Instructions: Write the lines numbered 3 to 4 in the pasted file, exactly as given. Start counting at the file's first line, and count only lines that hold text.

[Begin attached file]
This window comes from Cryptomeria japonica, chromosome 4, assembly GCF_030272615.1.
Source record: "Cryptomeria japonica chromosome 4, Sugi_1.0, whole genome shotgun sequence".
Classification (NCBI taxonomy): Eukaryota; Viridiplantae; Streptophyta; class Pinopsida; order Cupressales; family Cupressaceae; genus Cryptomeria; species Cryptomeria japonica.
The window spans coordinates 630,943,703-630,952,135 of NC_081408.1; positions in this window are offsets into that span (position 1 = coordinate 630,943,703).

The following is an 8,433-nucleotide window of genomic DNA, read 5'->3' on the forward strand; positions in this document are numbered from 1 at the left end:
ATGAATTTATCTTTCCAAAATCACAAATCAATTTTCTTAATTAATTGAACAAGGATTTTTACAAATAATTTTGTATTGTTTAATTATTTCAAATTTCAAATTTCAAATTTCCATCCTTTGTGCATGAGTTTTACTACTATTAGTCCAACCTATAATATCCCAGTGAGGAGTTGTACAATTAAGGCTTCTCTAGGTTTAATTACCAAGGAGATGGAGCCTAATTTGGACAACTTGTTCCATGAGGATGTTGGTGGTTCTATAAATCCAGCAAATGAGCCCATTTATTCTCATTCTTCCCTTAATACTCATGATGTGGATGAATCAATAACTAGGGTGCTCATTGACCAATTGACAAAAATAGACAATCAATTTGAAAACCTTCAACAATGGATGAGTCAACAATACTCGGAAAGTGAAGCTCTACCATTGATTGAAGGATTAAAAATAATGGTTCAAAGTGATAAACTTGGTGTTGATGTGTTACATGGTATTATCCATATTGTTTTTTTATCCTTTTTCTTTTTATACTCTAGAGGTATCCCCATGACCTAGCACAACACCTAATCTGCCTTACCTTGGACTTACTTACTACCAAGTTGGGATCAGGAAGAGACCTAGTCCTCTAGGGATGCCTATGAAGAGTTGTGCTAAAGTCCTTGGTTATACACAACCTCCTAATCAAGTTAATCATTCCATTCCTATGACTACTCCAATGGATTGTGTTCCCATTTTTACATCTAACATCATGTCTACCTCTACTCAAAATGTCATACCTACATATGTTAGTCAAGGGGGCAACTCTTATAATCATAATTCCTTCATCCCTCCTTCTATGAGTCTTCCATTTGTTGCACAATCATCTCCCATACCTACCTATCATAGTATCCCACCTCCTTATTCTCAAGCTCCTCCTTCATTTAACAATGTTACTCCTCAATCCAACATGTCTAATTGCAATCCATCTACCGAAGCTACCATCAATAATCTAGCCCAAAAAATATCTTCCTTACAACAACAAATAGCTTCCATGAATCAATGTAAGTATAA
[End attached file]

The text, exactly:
Classification (NCBI taxonomy): Eukaryota; Viridiplantae; Streptophyta; class Pinopsida; order Cupressales; family Cupressaceae; genus Cryptomeria; species Cryptomeria japonica.
The window spans coordinates 630,943,703-630,952,135 of NC_081408.1; positions in this window are offsets into that span (position 1 = coordinate 630,943,703).